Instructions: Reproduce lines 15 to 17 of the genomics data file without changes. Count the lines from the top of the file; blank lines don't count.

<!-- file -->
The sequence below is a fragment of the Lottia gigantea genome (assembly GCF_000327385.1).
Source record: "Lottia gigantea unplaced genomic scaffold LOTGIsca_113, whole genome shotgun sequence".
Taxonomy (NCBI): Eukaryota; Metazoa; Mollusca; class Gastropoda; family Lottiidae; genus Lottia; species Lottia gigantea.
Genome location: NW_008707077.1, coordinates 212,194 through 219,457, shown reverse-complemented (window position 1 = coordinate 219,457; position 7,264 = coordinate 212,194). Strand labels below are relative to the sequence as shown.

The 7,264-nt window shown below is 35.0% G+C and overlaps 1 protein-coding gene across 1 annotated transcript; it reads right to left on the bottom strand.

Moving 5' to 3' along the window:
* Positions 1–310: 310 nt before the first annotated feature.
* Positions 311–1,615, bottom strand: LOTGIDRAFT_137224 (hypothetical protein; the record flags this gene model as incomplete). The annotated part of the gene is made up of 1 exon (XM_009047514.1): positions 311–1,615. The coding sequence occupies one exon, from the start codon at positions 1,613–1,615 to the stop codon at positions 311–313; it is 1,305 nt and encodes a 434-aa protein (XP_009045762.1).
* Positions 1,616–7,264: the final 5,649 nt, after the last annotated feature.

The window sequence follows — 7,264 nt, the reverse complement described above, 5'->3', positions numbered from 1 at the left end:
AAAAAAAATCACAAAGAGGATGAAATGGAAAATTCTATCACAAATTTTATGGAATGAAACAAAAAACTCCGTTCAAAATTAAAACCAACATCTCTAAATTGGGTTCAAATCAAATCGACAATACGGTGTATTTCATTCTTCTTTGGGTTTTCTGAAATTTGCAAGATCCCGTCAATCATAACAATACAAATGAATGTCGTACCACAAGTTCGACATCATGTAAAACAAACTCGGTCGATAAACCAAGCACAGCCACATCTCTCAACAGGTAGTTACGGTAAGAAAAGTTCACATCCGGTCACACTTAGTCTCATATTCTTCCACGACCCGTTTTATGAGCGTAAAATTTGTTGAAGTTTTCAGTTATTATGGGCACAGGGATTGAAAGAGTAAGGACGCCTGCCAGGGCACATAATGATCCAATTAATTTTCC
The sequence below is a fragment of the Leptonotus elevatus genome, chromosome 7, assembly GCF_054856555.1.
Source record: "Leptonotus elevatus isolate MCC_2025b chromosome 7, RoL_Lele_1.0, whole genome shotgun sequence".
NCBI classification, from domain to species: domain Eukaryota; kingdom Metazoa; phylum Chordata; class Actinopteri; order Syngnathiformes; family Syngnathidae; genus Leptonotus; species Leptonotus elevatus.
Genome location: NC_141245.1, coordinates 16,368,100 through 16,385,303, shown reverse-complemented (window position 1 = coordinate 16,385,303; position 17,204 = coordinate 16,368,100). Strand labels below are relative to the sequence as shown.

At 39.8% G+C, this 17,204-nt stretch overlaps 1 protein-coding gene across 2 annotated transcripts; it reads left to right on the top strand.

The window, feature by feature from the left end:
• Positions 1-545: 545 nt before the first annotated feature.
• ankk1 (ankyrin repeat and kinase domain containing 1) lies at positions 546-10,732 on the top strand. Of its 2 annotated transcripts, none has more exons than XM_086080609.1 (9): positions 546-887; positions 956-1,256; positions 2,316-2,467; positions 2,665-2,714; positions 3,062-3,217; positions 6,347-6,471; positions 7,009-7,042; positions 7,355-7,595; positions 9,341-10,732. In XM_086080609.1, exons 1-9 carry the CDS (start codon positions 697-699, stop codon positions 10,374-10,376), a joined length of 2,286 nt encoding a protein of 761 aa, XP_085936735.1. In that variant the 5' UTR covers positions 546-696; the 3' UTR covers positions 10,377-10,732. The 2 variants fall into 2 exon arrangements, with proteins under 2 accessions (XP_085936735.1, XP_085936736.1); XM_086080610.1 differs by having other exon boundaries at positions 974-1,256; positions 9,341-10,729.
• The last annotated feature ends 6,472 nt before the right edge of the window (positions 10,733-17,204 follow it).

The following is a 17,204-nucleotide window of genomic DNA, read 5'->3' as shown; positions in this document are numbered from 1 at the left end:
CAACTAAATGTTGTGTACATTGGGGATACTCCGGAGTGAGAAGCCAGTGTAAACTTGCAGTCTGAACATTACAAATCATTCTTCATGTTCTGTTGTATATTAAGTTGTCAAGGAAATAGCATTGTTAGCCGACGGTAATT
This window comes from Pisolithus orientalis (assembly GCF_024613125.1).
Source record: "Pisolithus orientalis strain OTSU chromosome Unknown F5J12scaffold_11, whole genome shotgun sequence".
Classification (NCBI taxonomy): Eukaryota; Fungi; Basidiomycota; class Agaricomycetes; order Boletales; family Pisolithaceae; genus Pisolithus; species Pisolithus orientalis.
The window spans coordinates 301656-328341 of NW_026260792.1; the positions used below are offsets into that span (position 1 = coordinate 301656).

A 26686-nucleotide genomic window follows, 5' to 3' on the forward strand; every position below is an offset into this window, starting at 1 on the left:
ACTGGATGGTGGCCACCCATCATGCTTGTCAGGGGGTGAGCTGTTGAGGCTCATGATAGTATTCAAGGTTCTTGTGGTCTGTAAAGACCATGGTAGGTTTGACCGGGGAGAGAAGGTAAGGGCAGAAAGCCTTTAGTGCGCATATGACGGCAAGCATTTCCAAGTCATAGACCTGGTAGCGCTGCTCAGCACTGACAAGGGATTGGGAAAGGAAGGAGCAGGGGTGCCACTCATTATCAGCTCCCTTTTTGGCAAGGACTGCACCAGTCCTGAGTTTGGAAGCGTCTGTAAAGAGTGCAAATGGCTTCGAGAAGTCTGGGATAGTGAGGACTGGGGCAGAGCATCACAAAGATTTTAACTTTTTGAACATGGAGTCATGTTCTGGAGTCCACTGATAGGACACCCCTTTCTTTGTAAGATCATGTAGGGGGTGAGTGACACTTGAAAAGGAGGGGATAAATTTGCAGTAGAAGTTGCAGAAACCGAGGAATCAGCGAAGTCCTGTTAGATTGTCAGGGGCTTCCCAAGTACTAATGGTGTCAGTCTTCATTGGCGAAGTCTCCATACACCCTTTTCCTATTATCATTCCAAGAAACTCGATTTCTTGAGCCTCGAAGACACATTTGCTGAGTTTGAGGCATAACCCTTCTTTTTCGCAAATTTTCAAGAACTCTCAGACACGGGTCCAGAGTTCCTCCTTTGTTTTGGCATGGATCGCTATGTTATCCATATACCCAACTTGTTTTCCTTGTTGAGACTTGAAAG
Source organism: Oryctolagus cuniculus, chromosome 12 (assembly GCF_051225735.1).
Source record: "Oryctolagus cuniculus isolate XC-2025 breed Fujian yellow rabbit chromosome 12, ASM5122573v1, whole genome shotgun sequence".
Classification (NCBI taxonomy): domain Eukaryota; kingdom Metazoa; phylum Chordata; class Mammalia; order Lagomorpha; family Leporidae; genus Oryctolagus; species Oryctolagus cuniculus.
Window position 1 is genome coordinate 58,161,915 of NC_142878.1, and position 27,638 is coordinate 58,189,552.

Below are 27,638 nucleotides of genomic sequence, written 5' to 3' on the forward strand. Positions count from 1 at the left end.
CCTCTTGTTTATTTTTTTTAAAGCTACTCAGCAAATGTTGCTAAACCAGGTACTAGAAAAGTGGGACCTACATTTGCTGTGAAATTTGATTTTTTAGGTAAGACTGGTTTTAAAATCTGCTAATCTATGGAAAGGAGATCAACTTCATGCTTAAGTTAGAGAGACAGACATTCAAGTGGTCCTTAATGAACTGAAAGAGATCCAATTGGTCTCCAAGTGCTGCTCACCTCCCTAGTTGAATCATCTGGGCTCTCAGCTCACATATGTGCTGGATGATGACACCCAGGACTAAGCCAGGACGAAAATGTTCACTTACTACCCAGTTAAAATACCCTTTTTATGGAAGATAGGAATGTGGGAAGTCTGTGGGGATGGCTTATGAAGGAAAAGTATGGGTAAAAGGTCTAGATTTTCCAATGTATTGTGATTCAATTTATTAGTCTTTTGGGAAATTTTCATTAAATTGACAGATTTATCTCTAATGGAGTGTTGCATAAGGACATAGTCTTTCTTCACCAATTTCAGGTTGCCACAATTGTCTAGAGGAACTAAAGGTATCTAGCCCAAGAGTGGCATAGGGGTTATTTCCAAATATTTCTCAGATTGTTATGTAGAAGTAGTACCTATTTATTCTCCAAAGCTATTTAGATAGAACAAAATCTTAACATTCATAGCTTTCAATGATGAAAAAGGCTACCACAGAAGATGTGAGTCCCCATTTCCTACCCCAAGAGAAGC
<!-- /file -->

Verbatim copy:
Genome location: NC_141245.1, coordinates 16,368,100 through 16,385,303, shown reverse-complemented (window position 1 = coordinate 16,385,303; position 17,204 = coordinate 16,368,100). Strand labels below are relative to the sequence as shown.

At 39.8% G+C, this 17,204-nt stretch overlaps 1 protein-coding gene across 2 annotated transcripts; it reads left to right on the top strand.

The window, feature by feature from the left end: